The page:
The Harrier, or Harehound, is thought to have been bred down in size from a Foxhound, so they have a strong resemblance to each other. They have short hair, long ears, and a strong, square muzzle. The nose is black and wide. This is a solidly built dog both in bone and muscle for stamina in the field. It is slightly longer than it is tall. The legs are long with compact feet. The tail is medium in length and set high, though it does not curl over the body. The short coat comes in a variety of colors including tricolor, lemon and white, red and white, or tan and white, as well as others.
The Harrier was probably bred down from the Foxhound to create a dog easier to follow on foot while trailing hares. The breed also does well with fox. Developed in England, this dog has also been in America since colonial times. It is much more common in England and Ireland, however, where it is still used as a pack dog.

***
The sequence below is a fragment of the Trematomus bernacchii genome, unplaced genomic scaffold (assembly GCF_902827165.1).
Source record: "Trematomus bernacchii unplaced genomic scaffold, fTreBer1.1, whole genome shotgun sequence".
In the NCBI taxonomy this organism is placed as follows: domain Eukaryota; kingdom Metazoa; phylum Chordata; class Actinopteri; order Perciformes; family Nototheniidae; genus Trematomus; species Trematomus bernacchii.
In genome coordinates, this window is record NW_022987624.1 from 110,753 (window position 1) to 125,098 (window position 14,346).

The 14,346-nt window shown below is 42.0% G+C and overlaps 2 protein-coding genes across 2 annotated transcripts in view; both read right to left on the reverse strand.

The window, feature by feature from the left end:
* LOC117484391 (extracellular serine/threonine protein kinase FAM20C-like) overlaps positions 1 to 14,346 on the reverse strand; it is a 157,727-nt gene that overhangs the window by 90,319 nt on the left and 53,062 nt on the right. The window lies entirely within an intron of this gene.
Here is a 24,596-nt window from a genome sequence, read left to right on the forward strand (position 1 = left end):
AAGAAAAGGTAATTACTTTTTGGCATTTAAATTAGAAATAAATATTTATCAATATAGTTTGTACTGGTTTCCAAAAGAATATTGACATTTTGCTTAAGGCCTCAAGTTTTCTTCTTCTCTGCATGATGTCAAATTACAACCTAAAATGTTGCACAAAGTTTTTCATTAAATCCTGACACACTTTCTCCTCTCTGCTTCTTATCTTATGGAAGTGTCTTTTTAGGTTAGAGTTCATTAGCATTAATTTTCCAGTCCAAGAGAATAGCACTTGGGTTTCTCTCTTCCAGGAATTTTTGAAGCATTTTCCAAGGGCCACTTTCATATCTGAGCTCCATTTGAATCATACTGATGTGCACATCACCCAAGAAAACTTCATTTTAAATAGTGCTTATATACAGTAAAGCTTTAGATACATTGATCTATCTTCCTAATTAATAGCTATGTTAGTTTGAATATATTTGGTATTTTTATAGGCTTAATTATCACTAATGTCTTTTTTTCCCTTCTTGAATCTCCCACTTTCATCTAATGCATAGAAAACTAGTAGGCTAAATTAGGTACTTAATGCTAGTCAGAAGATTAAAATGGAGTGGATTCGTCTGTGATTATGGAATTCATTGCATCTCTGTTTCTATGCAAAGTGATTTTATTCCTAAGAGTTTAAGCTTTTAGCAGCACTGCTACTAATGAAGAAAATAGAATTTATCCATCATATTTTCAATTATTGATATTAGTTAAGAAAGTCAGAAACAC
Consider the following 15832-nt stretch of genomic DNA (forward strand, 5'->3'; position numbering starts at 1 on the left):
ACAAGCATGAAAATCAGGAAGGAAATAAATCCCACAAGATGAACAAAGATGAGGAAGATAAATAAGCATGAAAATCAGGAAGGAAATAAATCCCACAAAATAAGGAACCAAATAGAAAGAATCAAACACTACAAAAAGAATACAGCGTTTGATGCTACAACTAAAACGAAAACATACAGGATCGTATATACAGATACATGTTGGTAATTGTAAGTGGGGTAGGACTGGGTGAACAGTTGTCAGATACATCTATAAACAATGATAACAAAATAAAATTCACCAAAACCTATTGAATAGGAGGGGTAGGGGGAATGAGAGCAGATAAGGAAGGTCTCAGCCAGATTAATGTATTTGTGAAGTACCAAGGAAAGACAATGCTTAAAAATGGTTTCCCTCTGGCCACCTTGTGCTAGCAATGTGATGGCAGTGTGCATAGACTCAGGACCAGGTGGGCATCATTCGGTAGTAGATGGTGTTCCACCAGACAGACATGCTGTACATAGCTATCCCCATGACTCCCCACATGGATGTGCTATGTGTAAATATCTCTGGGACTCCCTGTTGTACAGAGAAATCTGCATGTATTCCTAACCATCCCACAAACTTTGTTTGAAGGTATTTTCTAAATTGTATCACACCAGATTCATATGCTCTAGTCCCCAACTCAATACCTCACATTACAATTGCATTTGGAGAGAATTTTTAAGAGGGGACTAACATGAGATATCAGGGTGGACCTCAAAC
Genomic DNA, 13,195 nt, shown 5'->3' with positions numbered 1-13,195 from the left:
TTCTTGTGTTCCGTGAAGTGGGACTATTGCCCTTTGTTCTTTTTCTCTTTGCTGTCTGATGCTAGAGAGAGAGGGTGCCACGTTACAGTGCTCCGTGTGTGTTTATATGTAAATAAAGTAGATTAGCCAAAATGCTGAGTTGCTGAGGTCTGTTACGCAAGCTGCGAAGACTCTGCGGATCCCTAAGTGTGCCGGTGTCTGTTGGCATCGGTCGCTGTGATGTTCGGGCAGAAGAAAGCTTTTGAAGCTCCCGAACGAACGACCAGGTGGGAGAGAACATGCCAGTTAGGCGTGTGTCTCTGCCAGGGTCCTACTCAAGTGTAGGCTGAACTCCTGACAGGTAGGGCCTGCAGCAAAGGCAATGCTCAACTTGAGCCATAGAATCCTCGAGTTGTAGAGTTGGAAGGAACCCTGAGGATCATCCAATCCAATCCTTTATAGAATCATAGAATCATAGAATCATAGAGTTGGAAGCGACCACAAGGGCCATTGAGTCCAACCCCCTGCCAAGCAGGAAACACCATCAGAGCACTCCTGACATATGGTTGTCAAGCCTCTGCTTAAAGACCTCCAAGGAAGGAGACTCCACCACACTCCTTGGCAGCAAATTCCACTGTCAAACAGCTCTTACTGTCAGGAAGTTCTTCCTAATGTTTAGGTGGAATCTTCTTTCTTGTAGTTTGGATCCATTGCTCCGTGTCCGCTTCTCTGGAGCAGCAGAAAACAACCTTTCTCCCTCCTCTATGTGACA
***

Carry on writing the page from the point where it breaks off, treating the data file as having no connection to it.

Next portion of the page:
The Harrier has humorously been described as a Beagle on steroids. It is friendly, active, and as a pack dog, gets along well with other dogs. As a hunting dog, this breed should be monitored around smaller non-canine pets. The Harrier is excellent with children. This active dog loves sniffing, trailing, and exploring and should not be trusted off leash except in a safe area. Thrives on acreage. In suburban life, this dog needs daily exercise to be kept out of mischief. This dog is more outgoing and less reserved than the Foxhound, but not quite as playful and people-oriented as the Beagle. Can have a tendency to bay. This is an independent thinker and requires calm, confident, patient training.
Breed Club Links: Harrier Club of America
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Photo courtesy of Wikipedia Commons.
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